Within the next six years, distributed energy storage in the commercial sector is expected to surpass 720MW in the US- a 34% cumulative annual growth rate. This marks the beginning of a sustainable growth opportunity, according to a GTM report.
The report lists four factors which are driving the commercial energy storage market:
Demand charge reduction for commercial and industrial customers
Under current commercial utility rate structures, commercial customers with highly variable, “peak” loads could benefit from an energy storage system designed to lower peak demand and subsequently reduce demand charges. In addition, storage can be used to reduce high consumption on partial peaks. This will be of real economic value to the commercial sector especially when coupled with midday peaking solar PV.
However, utility rate restructuring and reform represents a long-term risk which project developers should be aware of. This risk has the potential of chasing financiers.
Maintaining the flexibility to capture new opportunities and value streams as regulatory and technological breakthroughs occur will be significant in limiting the risk of reliance on a single value stream.
Synergy between solar PV and energy storage
The prolific growth of solar PV, specifically at the distributed level, calls for a greater need for the deployment of distributed energy storage. In our article, Cheaper Solar Installations-Watershed Moment for Distributed Generation and Renewables, we report how cheaper solar module prices are causing a drop in solar installations. This is obviously creating a tipping point for the distributed generation sector.
From a technical perspective, storage can be used to smooth the output and variability of solar energy and may ultimately lead to solar receiving larger capacity credits, or potentially helping to avoid capacity charges.
In addition, some project developers have started deploying systems which share common power conditioning equipment such as inverters. From an economic perspective, three private letter rulings from the Internal Revenue Service have allowed energy storage devices to capture the 30% federal investment tax credit when coupled with renewable energy generating assets under certain conditions, and one of those projects is a combination of PV and battery storage.
Frequency regulation in select markets
The Federal Energy Regulatory Commission’s issuance of Order No. 755 in 2011, which required wholesale markets to evaluate and implement a pay-for-performance formula for frequency regulation, has been arguably one of the largest initial catalysts for the energy storage market. Order No. 755 has been further augmented by Order No. 784, which requires ancillary service providers in vertically integrated markets to take into account both speed and accuracy when determining regulation requirements.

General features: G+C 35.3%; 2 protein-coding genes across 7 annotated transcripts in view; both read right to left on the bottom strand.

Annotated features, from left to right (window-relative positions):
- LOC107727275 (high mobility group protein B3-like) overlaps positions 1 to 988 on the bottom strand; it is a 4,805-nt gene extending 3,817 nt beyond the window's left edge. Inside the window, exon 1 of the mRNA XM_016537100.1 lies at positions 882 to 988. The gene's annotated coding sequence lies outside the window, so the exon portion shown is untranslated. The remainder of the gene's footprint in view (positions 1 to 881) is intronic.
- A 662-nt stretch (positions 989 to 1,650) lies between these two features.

However, further clarity is needed around the participation of aggregated, behind-the-meter resources in ancillary service markets. To date, PJM is the only market which has revised market rules to help facilitate the inclusion of this class of resources. In addition, it is important to remember that FERC allows each Independent System Operator/Regional Transmission Organisation some degree of flexibility in interpreting and implementing orders.
Therefore, a lucrative wholesale opportunity in one market may not translate to a lucrative opportunity in another.
Incentives such as California’s Self-Generation Incentive Program (SGIP) and NYSERDA’s Program Opportunity Notices (PONs) have helped accelerate the project pipeline in multiple states. In California, over 600 advanced energy storage project applications are pending approval, totalling over 27MW of potential new capacity. More than one-third of these projects include solar PV. In our article, California’s Energy Storage Mandate-Will Others Follow?, we discuss how California has created a market literally overnight by issuing an energy storage mandate.
While it is highly unlikely that the full SGIP project pipeline will be realized, these state-level incentives represent a major step towards a sufficiently substantial project pipeline to mobilize private capital.
“The commercial energy storage market is still in its earliest days, but we're starting to see real opportunity emerge for companies that can selectively pursue attractive markets and successfully monetize multiple value streams,” says Shayle Kann, Senior Vice President of GTM Research. “Growth in early markets such as California and PJM will be vital in helping the market scale and getting investors comfortable with the complexity of financing energy storage in the US."